California burns: Army responds
The Salvation Army provided assistance at multiple emergency staging areas across the Southland.
by Christin Davis –
Southern California was recently scorched by three fires the Tea, Sayre, and Freeway Complex fires affecting Montecito, Sylmar, Corona, Anaheim Hills, Yorba Linda, and Diamond Bar that burned 35, 662 acres, destroyed 987 homes and structures, and displaced 26,000 evacuees, according to the Los Angeles Times.
The Salvation Army set up multiple canteens to assist fire victims and emergency personnel physically and emotionally in Sylmar, Santa Barbara and Orange County.
“A key part of this response was the great partnership between the Army, the Southern Baptists and the Red Cross,” said June Loo, divisional director of emergency disaster services and service extension. “Together we addressed the needs of people in the immediate and most urgent phase.”
In Santa Barbara, The Salvation Army including the Santa Barbara Corps, Hospitality House and the Carpinteria ARC fed hundreds of evacuated Montecito residents at San Marcos High School as well as more than 80 evacuated Westmont College students at the Reality Church in Carpinteria.
A local board and care facility evacuated 11 clients and two staff members to the Hospitality House, a 65-bed transitional living facility.
“At one point, we could see the hillside light up and in less than five minutes, the fire tripled in size,” said Jack Clitheroe, Hospitality House director. “It was a tense atmosphere.”
The Army’s response in the area lasted more than five days, including three meals a day to victims, emergency workers and volunteers, who continued sifting through the ashes once the land cooled.
Tustin Ranch Corps Officer Major Lee Lescano began to prepare the canteen to head north when the fire in Montecito began. Things changed, however, when response was needed locally.
In 24-hours, the canteen served meals and water at three different evacuation center locations throughout Orange County to evacuees and emergency personnel.
The fire directly impacted two families from the Tustin Ranch Corps who had to evacuate; both homes remain standing.
Once the immediate threat subsided, members of the Orange County team left to assist in Sylmar.
“The response in Southern California was excellent considering how crazy the fire was and the number of fronts that came up,” Lescano said. “I was so pleased with the number of soldiers that called and wanted to help; it allowed us to put together a team to lend much needed assistance.”
Pat Riley, social services director for the Pasadena Tabernacle, and volunteers took the corps’ canteen to Sylmar High School, a Red Cross evacuation center for the Sayre Fire victims. The team of four served over 640 plates of food the first day. More volunteers returned the next two days.
Riley said most of the victims he spoke with came from the Oakridge Mobile Home Park in Sylmar, where nearly 500 of the 600 mobile homes burned, including one man who held his 3-day-old baby. Riley was impacted by a large chalkboard in the gymnasium where instead of recording damaged homes, officials listed the few addresses with remaining homes.
“The faces of the people really bothered me,” Riley said. “It was very emotional, but at the same time, seeing people embrace each other and show concern for others when their home had just been destroyed, humbled me.”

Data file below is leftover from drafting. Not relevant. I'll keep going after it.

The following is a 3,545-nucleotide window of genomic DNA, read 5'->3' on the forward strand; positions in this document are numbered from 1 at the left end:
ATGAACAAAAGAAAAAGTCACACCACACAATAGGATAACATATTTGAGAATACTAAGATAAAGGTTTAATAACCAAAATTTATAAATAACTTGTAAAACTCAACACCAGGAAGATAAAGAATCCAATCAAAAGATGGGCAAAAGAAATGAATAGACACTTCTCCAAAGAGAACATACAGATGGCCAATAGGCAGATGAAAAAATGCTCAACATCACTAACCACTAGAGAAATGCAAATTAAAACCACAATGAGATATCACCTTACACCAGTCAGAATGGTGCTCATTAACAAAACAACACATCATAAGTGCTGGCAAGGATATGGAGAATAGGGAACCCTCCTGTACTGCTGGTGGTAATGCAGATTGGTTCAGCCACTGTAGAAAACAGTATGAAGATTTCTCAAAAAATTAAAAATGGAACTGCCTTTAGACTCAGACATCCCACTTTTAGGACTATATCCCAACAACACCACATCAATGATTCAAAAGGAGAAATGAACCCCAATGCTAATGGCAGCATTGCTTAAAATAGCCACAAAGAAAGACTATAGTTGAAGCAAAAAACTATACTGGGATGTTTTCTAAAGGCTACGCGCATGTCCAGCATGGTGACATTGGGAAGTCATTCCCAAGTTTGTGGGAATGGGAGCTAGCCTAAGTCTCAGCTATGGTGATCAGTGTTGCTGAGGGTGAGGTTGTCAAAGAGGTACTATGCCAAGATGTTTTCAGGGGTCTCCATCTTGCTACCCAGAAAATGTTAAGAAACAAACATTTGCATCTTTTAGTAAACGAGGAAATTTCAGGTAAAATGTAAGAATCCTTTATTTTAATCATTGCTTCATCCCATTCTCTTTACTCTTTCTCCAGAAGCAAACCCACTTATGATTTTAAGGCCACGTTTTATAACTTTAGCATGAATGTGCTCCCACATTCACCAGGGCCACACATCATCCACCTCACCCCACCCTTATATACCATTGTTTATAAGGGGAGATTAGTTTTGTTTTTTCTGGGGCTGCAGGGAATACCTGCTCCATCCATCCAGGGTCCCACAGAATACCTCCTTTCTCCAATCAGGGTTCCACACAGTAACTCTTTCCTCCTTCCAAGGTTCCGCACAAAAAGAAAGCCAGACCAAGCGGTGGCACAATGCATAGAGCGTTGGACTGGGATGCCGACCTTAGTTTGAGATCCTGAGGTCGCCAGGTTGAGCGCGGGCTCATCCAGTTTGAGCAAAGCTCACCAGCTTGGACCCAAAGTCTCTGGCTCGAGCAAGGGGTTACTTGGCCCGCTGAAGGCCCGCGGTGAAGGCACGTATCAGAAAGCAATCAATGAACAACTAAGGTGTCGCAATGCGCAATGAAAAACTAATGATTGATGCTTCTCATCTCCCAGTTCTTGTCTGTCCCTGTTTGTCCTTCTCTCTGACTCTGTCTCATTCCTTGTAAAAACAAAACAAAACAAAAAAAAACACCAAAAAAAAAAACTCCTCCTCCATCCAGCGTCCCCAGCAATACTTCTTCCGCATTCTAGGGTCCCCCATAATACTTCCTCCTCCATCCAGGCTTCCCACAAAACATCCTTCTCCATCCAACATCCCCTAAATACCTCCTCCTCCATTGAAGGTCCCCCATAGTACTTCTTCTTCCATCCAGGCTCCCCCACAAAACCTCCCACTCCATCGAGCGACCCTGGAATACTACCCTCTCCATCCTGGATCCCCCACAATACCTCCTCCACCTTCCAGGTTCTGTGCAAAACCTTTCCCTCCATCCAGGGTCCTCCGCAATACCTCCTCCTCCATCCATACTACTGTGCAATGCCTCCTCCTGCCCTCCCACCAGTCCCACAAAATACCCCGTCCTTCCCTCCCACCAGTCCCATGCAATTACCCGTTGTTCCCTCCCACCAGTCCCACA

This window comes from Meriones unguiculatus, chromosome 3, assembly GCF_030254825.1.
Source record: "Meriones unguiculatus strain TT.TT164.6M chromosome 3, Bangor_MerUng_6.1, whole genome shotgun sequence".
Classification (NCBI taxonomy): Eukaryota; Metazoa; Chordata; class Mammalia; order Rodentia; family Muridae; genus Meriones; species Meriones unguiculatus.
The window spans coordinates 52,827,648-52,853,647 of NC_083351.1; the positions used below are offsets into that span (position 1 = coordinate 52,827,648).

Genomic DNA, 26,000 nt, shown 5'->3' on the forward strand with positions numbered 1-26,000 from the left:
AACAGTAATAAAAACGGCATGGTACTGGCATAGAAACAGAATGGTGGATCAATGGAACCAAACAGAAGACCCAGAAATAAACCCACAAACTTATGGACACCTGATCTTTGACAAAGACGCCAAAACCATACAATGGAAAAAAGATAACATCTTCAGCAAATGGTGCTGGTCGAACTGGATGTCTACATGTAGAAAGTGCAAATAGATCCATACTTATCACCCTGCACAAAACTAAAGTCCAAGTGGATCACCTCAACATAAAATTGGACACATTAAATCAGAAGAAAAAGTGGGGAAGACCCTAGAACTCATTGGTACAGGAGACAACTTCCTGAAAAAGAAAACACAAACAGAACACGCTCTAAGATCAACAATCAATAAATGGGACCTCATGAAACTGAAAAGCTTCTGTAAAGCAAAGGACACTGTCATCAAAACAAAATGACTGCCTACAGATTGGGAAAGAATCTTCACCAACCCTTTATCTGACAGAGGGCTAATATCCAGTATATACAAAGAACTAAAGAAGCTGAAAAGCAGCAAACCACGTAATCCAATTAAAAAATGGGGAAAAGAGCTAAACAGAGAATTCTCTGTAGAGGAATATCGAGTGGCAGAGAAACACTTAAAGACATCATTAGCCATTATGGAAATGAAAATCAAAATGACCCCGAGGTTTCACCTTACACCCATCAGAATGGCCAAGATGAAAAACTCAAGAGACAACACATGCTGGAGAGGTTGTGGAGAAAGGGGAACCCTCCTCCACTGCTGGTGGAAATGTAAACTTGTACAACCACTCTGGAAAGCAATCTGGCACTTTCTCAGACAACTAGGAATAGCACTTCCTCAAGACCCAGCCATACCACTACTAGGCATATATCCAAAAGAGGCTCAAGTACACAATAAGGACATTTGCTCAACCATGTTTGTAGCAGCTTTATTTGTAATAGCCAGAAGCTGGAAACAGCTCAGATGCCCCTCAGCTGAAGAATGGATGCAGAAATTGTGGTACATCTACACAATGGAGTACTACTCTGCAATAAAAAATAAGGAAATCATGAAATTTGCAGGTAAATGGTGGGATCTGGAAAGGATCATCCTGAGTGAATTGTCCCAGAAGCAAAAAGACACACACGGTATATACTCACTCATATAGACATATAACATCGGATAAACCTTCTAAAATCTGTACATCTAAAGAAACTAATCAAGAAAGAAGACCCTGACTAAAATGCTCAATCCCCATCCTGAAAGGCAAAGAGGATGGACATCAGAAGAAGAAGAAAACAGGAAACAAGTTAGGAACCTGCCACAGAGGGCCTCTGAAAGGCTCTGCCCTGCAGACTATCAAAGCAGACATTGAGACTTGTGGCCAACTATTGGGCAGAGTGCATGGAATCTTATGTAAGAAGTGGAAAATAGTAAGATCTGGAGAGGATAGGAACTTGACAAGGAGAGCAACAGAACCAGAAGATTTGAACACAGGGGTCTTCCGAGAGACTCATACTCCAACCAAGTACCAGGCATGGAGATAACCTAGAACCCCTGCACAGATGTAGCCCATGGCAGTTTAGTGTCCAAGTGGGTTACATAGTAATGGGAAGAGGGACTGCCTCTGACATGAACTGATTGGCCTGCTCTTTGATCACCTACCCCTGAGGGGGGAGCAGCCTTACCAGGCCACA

Riley recalled having a conversation with one woman, who suddenly stopped mid-sentence with a blank look in her eyes and said, “I don’t have a home to go home to.” He prayed for her right there.
A fire even broke out right above the evacuation center, adding more smoke and ash to the already charred air.
Captain Michael Paugh from Crestmont College arrived at Sylmar High School on November 16 to a room of 1,500 people waiting for updates.
Paugh noticed one woman in her 80s, sweating from the heat, walking around the room in a daze.
“She was looking for someone to cry with, someone to lend her a phone, someone to listen,” Paugh said. “She was alone in California and needed to call her children on the East Coast. She said her life here was over; with nothing to her name, she won’t be able to rebuild.”
On November 17, three days after the fire ravaged the Sylmar community, residents of the Oakridge Mobile Home Park were given 10 minutes each to go through the fire debris that was once their home. On November 18, they were allowed to begin sifting for anything salvageable in the ruins. Salvation Army officers from Crestmont College were onsite to provide emotional and spiritual support to the fire victims.
Once a neighborhood, the area is now designated a crime scene. The first glimpse residents were allowed was on a public transportation bus that drove small groups through the park, past cadaver dogs sniffing for human remains amidst the rubble.
“An elderly gentleman couldn’t stop crying,” Paugh said. “He was completely devastated, yet was still able to say, ‘You know, I’m alive. All you can see is rubble, but I have my life.’”
With a canteen positioned next to the LAPD command center inside the park, Paugh said he and other Army responders would be available for multiple days.
“The victims are not thinking about their safety or health,” Paugh said. “We want to make sure they drink water and eat in this 90 degree weather.
“They just want someone to listen to them,” Paugh said. “We are here to help them through this process.”